The scheme to fundamentally change the way environmental laws are enforced in Ontario appears to have stemmed directly from the government regulators themselves, without support from the public or the environmental community. This lack of public support is particularly troubling in light of the fact that Administrative Monetary Penalties actually increase opportunities for the government to excuse illegal environmental conduct, avoid official investigations, and limit the discretion of the Attorney General regarding the laying of charges and/or the penalties at sentencing.
Issues such as past criminal conduct and environmental/health consequences ? which are currently sentencing issues, i.e., mitigating factors in sentencing convicted violators of Provincial Offence Act Part I or Part III charges ? would become factors in determining whether or not POA Part I or III charges should be laid at all. The proposed penalties policy provides new and weaker alternatives for what is accepted criminal conduct: an Administrative Monetary Penalty, a Control Document, an Amended Authorizing Document, or Voluntary Abatement Order, for example.
The assessment of the seriousness of the environmental violation will also be made behind closed doors in government offices instead of in open courts with accountable judges and prosecutors.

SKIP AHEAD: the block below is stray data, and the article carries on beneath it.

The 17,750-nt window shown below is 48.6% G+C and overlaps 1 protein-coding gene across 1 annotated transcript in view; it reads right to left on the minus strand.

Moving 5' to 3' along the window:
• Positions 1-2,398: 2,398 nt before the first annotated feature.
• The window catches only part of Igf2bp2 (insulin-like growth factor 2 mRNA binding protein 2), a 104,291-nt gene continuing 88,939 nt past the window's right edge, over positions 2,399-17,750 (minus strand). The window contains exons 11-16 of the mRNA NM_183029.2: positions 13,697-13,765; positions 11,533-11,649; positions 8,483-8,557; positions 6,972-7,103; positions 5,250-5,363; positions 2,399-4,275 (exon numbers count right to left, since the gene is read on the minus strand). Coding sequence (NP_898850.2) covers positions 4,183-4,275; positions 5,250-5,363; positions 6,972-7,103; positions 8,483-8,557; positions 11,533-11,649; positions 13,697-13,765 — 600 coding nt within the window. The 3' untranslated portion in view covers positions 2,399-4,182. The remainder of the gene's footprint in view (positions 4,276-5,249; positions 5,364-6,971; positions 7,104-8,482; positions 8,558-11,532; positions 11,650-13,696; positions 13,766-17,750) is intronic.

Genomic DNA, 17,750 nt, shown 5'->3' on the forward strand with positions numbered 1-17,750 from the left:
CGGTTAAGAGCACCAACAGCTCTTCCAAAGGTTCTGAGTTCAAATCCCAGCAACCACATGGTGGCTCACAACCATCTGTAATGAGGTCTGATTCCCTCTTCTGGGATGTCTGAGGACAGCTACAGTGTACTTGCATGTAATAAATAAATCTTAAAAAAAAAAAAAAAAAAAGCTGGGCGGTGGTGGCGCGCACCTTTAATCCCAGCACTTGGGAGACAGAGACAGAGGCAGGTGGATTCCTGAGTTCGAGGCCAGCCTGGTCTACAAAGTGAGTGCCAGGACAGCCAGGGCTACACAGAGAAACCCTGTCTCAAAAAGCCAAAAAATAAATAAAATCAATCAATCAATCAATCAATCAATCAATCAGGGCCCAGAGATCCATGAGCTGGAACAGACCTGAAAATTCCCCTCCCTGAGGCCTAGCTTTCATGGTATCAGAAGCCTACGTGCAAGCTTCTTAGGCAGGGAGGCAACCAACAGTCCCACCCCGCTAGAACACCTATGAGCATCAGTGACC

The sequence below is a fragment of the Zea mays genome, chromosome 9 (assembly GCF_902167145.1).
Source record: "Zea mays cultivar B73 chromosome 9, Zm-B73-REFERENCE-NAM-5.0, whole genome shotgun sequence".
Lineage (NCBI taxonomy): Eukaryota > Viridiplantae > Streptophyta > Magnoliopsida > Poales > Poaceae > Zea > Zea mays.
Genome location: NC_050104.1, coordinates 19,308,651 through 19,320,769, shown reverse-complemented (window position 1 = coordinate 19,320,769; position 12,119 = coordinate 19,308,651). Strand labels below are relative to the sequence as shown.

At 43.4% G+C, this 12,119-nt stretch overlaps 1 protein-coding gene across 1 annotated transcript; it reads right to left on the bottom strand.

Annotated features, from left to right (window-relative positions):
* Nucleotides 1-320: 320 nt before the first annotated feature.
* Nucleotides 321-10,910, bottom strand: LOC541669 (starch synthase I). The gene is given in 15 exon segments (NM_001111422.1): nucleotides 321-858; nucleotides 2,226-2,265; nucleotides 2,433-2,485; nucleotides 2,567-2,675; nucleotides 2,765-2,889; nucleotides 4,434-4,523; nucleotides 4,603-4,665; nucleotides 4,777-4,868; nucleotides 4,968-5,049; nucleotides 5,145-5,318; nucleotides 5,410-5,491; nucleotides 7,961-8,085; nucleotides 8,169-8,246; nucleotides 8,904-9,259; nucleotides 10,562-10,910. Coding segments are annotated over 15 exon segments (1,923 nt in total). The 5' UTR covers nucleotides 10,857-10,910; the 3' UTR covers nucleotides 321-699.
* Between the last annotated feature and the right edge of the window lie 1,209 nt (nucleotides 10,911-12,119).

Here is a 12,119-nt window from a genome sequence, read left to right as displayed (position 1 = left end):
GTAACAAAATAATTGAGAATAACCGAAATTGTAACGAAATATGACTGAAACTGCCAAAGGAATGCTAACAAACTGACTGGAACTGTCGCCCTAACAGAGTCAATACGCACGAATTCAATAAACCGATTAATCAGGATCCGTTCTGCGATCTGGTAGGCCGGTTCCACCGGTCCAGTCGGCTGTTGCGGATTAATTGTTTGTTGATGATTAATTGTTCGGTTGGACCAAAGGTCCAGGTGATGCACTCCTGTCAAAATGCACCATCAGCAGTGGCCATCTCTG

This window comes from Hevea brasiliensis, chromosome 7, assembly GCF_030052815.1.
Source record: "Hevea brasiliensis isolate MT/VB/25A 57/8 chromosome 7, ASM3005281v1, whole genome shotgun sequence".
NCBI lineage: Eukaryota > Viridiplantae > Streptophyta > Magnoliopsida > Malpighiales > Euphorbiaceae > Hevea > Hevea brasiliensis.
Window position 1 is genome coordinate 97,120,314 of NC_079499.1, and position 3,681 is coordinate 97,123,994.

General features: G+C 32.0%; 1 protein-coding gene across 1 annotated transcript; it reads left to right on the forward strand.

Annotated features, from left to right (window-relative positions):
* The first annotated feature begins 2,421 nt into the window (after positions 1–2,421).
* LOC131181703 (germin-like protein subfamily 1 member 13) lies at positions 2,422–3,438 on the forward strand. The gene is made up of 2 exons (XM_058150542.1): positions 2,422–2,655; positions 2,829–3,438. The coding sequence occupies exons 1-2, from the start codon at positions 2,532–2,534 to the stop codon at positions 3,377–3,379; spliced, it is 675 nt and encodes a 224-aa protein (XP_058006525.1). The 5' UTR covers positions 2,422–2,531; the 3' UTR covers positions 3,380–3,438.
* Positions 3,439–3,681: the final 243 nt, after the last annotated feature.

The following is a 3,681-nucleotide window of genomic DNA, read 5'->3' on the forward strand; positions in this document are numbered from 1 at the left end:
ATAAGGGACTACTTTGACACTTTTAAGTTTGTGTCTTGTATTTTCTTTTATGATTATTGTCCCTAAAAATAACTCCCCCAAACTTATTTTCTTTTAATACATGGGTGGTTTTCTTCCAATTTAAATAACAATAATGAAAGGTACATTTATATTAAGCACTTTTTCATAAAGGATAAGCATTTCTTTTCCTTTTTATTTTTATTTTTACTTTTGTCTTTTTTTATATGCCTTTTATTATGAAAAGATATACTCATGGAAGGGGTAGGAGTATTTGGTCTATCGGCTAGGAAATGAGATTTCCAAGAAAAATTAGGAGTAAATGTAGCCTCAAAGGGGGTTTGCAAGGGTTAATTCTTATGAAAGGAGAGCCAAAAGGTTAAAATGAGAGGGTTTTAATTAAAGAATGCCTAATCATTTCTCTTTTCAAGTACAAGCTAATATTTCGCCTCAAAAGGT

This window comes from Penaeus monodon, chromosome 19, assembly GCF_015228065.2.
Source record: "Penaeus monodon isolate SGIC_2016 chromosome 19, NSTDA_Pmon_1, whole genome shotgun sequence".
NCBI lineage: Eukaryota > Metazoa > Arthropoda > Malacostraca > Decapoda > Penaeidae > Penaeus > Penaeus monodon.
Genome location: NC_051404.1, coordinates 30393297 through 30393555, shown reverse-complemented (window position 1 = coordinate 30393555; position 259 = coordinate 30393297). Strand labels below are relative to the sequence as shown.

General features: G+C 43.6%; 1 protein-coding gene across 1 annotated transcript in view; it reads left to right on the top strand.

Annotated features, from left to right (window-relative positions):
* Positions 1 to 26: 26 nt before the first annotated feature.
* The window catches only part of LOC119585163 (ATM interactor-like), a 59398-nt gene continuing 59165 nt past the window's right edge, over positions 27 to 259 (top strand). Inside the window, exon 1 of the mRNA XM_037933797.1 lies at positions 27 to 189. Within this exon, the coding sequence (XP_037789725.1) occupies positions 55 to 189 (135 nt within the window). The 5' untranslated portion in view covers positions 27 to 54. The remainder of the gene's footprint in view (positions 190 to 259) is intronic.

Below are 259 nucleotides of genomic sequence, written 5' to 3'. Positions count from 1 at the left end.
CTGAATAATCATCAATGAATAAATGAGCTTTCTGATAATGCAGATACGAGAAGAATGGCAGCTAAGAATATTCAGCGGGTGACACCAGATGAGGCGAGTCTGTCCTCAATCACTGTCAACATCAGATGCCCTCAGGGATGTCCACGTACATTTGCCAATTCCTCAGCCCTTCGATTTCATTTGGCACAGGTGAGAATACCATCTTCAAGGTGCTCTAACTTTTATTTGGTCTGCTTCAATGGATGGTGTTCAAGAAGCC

This is light-handed regulation of environmental crime. If the proposed policy is implemented, the government will effectively create a two-tier approach to enforcing criminal laws. Crimes such as theft, tax evasion, welfare fraud and impaired driving will be held to the highest standards of enforcement, while environmental crimes will be held to the lowest standard of enforcement. This certainly is not proper in light of the high priority the public places on the enforcement of environmental laws.
The nature of the proposed policy is also a direct contradiction of the present government?s formal position on crime, stated in its April 22, 1999 Speech from the Throne:
[Citizens] expect their governments and leaders to be clearly and unequivocally on the side of victims - not willing and eager to defend and make excuses for the criminals who prey on too many.
The Ontario government hears the concerns people have voiced about the prevalence of crime.
It understands that these concerns are real and legitimate - not fabricated or overstated.
For decades, governments across the country have tried to explain away criminal behaviour. This approach has failed.
Governments need to explain less and to deter more.
Your government is fighting crime - not turning its back and dismissing people's concerns.1
This approach to law enforcement, however, was not applied to environmental laws in 1999. Nor was it applied one year later, when the Ministry of Environment directed its staff to adopt a mandatory abatement approach, stating that the MOE needed ?a stronger/tougher enforcement policy.?2